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Consensual languages and matching finite-state computations. (English) Zbl 1219.68112
Summary: An ever present, common sense idea in language modelling research is that, for a word to be a valid phrase, it should comply with multiple constraints at once. A new language definition model is studied, based on agreement or consensus between similar strings. Considering a regular set of strings over a bipartite alphabet made by pairs of unmarked/marked symbols, a match relation is introduced, in order to specify when such strings agree. Then a regular set over the bipartite alphabet can be interpreted as specifying another language over the unmarked alphabet, called the consensual language. A word is in the consensual language if a set of corresponding matching strings is in the original language. The family thus defined includes the regular languages and also interesting non-semilinear ones. The word problem can be solved in NLOGSPACE, hence in P time. The emptiness problem is undecidable. Closure properties are proved for intersection with regular sets and inverse alphabetical homomorphism. Several conditions for a consensual definition to yield a regular language are presented, and it is shown that the size of a consensual specification of regular languages can be in a logarithmic ratio with respect to a DFA. The family is incomparable with context-free and tree-adjoining grammar families.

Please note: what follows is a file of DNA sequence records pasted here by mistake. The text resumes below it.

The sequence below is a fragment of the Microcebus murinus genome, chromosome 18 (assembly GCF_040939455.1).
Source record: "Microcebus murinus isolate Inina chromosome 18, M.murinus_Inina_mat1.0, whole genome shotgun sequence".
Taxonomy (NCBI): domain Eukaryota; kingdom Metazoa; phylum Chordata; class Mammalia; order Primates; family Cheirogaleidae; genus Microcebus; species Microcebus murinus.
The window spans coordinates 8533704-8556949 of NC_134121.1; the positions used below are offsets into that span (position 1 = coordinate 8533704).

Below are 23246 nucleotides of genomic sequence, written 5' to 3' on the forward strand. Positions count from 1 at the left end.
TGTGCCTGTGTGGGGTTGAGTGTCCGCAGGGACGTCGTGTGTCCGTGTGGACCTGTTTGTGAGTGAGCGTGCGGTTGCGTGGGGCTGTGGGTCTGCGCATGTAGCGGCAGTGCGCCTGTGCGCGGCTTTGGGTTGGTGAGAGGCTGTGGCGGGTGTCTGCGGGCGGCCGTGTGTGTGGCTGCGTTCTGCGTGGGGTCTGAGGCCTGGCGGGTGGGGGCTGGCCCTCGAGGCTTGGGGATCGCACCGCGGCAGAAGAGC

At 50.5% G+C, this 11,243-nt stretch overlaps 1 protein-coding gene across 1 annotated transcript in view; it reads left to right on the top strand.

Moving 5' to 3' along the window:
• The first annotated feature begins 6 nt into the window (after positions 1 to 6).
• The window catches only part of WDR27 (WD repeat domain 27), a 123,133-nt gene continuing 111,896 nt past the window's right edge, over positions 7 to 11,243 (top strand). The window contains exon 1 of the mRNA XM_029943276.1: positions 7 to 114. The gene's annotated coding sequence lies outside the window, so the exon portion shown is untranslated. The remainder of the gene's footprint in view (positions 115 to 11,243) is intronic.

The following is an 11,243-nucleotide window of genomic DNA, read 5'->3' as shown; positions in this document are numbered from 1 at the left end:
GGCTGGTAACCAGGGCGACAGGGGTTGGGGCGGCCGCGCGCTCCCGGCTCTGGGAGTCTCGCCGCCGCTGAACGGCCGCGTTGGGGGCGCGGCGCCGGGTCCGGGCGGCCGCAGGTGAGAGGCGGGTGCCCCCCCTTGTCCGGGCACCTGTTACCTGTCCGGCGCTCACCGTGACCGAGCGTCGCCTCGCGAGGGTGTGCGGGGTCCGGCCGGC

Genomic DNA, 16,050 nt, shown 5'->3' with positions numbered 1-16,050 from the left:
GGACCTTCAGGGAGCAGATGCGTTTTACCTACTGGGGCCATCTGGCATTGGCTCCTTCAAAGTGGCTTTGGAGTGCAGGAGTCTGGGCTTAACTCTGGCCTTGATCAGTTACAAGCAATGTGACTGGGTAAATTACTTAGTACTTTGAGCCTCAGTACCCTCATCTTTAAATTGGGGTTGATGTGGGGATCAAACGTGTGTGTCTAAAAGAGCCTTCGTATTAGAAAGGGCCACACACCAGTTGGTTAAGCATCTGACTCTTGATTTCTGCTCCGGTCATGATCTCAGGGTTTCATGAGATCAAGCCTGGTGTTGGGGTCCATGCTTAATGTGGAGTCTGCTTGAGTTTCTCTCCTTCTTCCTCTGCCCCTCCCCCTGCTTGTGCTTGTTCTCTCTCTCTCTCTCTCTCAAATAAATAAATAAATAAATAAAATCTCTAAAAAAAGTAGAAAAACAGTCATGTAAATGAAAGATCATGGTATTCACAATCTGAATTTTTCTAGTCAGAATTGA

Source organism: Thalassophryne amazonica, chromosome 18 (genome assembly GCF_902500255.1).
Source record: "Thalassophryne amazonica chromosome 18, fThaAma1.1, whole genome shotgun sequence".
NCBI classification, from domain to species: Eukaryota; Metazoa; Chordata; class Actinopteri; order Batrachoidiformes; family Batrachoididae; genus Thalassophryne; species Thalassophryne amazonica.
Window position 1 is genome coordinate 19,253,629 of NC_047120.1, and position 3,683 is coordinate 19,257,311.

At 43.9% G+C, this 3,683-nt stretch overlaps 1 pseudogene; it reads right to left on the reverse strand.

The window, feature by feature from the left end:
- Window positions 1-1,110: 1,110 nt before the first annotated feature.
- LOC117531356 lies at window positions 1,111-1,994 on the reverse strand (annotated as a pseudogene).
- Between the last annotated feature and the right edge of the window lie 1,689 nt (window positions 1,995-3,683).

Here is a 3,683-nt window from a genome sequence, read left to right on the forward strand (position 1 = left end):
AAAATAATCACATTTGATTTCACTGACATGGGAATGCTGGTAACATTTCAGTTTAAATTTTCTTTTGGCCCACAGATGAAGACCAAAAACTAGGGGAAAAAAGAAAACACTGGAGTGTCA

MSC:
68Q45 Formal languages and automata
68Q42 Grammars and rewriting systems
68Q19 Descriptive complexity and finite models
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